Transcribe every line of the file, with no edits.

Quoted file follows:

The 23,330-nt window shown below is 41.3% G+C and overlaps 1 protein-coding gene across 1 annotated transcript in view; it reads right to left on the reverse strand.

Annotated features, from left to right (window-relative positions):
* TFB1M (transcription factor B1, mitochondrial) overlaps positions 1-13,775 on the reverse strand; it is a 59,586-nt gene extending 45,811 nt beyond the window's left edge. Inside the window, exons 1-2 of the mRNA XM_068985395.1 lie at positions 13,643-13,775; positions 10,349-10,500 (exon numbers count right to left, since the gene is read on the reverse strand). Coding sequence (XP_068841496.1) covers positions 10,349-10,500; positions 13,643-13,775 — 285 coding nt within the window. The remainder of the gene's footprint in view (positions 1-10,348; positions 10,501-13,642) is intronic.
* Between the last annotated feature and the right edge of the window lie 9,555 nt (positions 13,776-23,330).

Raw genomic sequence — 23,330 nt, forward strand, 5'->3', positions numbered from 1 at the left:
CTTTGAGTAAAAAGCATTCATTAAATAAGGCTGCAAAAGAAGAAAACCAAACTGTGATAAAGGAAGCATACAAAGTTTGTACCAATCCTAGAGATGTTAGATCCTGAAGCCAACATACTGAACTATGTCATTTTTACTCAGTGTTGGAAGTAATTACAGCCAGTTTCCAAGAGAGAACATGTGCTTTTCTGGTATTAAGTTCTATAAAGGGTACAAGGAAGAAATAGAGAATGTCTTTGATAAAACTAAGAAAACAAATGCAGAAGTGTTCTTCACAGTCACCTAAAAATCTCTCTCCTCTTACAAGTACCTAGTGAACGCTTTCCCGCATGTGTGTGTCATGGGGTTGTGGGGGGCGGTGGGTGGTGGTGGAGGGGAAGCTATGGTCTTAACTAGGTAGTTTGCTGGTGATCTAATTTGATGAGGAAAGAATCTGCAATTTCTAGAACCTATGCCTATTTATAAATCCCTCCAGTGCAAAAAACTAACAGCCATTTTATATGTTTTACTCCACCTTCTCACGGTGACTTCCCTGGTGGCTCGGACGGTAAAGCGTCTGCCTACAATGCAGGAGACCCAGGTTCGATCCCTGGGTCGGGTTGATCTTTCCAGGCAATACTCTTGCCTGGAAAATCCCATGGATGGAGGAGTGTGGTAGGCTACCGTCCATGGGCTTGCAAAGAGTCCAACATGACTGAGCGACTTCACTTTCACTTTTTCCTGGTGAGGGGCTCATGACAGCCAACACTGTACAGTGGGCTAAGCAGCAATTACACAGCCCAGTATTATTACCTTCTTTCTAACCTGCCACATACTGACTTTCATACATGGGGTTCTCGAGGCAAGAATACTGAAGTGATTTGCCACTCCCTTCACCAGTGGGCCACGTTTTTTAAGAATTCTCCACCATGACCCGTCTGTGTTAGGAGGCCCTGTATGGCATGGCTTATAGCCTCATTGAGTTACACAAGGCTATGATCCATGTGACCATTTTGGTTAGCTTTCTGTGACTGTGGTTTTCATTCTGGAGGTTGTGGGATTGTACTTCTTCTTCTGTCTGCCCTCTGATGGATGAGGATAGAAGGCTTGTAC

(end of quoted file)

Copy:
The 23,330-nt window shown below is 41.3% G+C and overlaps 1 protein-coding gene across 1 annotated transcript in view; it reads right to left on the reverse strand.

Annotated features, from left to right (window-relative positions):
* TFB1M (transcription factor B1, mitochondrial) overlaps positions 1-13,775 on the reverse strand; it is a 59,586-nt gene extending 45,811 nt beyond the window's left edge. Inside the window, exons 1-2 of the mRNA XM_068985395.1 lie at positions 13,643-13,775; positions 10,349-10,500 (exon numbers count right to left, since the gene is read on the reverse strand). Coding sequence (XP_068841496.1) covers positions 10,349-10,500; positions 13,643-13,775 — 285 coding nt within the window. The remainder of the gene's footprint in view (positions 1-10,348; positions 10,501-13,642) is intronic.
* Between the last annotated feature and the right edge of the window lie 9,555 nt (positions 13,776-23,330).

Raw genomic sequence — 23,330 nt, forward strand, 5'->3', positions numbered from 1 at the left:
CTTTGAGTAAAAAGCATTCATTAAATAAGGCTGCAAAAGAAGAAAACCAAACTGTGATAAAGGAAGCATACAAAGTTTGTACCAATCCTAGAGATGTTAGATCCTGAAGCCAACATACTGAACTATGTCATTTTTACTCAGTGTTGGAAGTAATTACAGCCAGTTTCCAAGAGAGAACATGTGCTTTTCTGGTATTAAGTTCTATAAAGGGTACAAGGAAGAAATAGAGAATGTCTTTGATAAAACTAAGAAAACAAATGCAGAAGTGTTCTTCACAGTCACCTAAAAATCTCTCTCCTCTTACAAGTACCTAGTGAACGCTTTCCCGCATGTGTGTGTCATGGGGTTGTGGGGGGCGGTGGGTGGTGGTGGAGGGGAAGCTATGGTCTTAACTAGGTAGTTTGCTGGTGATCTAATTTGATGAGGAAAGAATCTGCAATTTCTAGAACCTATGCCTATTTATAAATCCCTCCAGTGCAAAAAACTAACAGCCATTTTATATGTTTTACTCCACCTTCTCACGGTGACTTCCCTGGTGGCTCGGACGGTAAAGCGTCTGCCTACAATGCAGGAGACCCAGGTTCGATCCCTGGGTCGGGTTGATCTTTCCAGGCAATACTCTTGCCTGGAAAATCCCATGGATGGAGGAGTGTGGTAGGCTACCGTCCATGGGCTTGCAAAGAGTCCAACATGACTGAGCGACTTCACTTTCACTTTTTCCTGGTGAGGGGCTCATGACAGCCAACACTGTACAGTGGGCTAAGCAGCAATTACACAGCCCAGTATTATTACCTTCTTTCTAACCTGCCACATACTGACTTTCATACATGGGGTTCTCGAGGCAAGAATACTGAAGTGATTTGCCACTCCCTTCACCAGTGGGCCACGTTTTTTAAGAATTCTCCACCATGACCCGTCTGTGTTAGGAGGCCCTGTATGGCATGGCTTATAGCCTCATTGAGTTACACAAGGCTATGATCCATGTGACCATTTTGGTTAGCTTTCTGTGACTGTGGTTTTCATTCTGGAGGTTGTGGGATTGTACTTCTTCTTCTGTCTGCCCTCTGATGGATGAGGATAGAAGGCTTGTAC